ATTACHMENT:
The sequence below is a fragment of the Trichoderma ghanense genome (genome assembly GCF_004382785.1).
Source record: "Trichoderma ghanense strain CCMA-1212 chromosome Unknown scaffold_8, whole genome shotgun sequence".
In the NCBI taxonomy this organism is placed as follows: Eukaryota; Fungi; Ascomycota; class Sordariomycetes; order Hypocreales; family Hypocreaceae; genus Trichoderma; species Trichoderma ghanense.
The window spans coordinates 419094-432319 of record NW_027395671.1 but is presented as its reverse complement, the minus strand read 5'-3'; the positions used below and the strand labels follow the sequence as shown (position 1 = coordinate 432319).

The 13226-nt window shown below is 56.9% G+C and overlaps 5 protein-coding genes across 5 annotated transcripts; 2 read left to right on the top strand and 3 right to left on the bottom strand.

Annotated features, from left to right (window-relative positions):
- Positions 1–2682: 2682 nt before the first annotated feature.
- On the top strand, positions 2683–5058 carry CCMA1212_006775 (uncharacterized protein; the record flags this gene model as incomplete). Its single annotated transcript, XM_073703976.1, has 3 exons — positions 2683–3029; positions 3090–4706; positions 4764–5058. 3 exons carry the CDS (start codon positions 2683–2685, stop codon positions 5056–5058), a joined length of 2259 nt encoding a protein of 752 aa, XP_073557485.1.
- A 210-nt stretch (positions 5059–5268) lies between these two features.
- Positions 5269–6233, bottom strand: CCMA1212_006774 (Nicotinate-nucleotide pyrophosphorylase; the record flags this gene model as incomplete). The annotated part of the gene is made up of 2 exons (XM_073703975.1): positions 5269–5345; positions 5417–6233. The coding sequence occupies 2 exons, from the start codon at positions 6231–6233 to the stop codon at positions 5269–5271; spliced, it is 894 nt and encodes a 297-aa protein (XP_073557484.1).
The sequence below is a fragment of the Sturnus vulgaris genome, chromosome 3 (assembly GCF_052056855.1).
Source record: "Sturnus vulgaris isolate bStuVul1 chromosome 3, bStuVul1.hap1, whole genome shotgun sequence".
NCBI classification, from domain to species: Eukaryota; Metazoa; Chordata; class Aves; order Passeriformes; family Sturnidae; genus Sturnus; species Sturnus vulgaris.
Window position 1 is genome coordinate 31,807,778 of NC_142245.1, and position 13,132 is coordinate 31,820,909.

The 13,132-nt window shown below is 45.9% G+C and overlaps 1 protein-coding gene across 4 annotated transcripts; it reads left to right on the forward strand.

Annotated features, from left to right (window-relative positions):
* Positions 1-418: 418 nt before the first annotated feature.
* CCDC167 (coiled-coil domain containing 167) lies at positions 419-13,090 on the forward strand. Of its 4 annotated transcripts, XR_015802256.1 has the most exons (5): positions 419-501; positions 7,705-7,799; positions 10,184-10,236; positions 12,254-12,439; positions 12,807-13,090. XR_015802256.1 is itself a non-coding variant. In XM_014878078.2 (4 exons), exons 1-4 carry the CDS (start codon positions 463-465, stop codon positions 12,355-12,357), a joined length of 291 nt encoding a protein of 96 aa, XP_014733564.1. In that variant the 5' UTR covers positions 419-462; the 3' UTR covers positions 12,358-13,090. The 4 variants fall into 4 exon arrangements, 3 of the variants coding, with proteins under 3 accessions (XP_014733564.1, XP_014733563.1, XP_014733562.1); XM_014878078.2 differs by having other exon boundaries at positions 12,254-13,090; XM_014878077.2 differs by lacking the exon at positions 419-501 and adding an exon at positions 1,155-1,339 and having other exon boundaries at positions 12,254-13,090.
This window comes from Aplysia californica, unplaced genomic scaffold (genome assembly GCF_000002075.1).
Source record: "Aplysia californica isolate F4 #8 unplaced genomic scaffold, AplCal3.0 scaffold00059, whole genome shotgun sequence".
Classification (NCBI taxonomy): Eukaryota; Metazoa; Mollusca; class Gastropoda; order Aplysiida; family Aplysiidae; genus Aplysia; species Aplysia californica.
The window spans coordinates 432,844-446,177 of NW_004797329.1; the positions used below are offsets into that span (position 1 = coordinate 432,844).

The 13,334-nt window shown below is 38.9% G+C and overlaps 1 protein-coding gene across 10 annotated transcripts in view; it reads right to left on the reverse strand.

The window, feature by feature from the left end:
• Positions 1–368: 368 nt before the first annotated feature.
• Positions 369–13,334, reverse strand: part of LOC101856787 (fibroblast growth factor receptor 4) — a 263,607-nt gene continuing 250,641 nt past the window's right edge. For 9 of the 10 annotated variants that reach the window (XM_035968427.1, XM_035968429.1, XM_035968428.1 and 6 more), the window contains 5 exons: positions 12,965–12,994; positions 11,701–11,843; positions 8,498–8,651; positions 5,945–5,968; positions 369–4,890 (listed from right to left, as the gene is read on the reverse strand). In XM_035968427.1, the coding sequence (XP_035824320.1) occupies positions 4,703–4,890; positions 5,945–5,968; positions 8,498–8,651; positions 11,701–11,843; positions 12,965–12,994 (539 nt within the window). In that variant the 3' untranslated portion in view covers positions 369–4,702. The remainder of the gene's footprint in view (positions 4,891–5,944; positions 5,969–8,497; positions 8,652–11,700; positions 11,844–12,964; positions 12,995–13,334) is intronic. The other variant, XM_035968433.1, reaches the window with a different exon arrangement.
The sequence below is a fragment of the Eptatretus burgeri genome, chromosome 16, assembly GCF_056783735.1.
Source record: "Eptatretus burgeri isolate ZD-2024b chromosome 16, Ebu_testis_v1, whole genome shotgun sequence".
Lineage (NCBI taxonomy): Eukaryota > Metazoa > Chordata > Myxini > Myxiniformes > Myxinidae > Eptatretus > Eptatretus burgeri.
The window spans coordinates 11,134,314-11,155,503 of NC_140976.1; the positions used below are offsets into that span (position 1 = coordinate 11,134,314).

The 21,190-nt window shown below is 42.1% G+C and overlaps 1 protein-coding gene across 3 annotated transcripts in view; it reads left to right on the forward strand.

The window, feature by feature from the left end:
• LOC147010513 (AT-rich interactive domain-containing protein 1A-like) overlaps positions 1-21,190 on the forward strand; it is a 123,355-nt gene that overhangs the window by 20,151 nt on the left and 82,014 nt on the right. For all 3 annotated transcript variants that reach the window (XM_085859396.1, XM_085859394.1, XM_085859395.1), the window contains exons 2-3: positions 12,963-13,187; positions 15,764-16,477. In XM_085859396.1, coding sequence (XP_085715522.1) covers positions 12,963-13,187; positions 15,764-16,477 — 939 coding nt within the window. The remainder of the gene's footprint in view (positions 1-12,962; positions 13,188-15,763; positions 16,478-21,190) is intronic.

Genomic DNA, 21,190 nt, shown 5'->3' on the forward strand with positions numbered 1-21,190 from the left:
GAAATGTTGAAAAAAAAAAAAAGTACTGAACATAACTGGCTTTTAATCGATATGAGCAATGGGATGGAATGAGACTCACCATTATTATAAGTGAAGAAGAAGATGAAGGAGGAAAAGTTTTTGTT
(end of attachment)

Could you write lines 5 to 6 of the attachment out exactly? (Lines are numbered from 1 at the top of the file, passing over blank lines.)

The 13226-nt window shown below is 56.9% G+C and overlaps 5 protein-coding genes across 5 annotated transcripts; 2 read left to right on the top strand and 3 right to left on the bottom strand.

Annotated features, from left to right (window-relative positions):